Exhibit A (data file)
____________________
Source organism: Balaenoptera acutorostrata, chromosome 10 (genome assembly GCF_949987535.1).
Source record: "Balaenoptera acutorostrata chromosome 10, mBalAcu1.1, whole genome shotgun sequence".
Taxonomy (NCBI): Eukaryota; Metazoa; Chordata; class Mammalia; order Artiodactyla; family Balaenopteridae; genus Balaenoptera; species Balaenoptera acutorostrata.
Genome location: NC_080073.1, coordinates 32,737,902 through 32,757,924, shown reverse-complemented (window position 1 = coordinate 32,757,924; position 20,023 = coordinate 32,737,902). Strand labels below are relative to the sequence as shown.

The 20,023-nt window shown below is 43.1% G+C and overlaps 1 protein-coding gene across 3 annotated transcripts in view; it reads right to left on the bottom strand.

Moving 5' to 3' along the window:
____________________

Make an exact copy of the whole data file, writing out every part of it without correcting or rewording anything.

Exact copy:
Source organism: Balaenoptera acutorostrata, chromosome 10 (genome assembly GCF_949987535.1).
Source record: "Balaenoptera acutorostrata chromosome 10, mBalAcu1.1, whole genome shotgun sequence".
Taxonomy (NCBI): Eukaryota; Metazoa; Chordata; class Mammalia; order Artiodactyla; family Balaenopteridae; genus Balaenoptera; species Balaenoptera acutorostrata.
Genome location: NC_080073.1, coordinates 32,737,902 through 32,757,924, shown reverse-complemented (window position 1 = coordinate 32,757,924; position 20,023 = coordinate 32,737,902). Strand labels below are relative to the sequence as shown.

The 20,023-nt window shown below is 43.1% G+C and overlaps 1 protein-coding gene across 3 annotated transcripts in view; it reads right to left on the bottom strand.

Moving 5' to 3' along the window: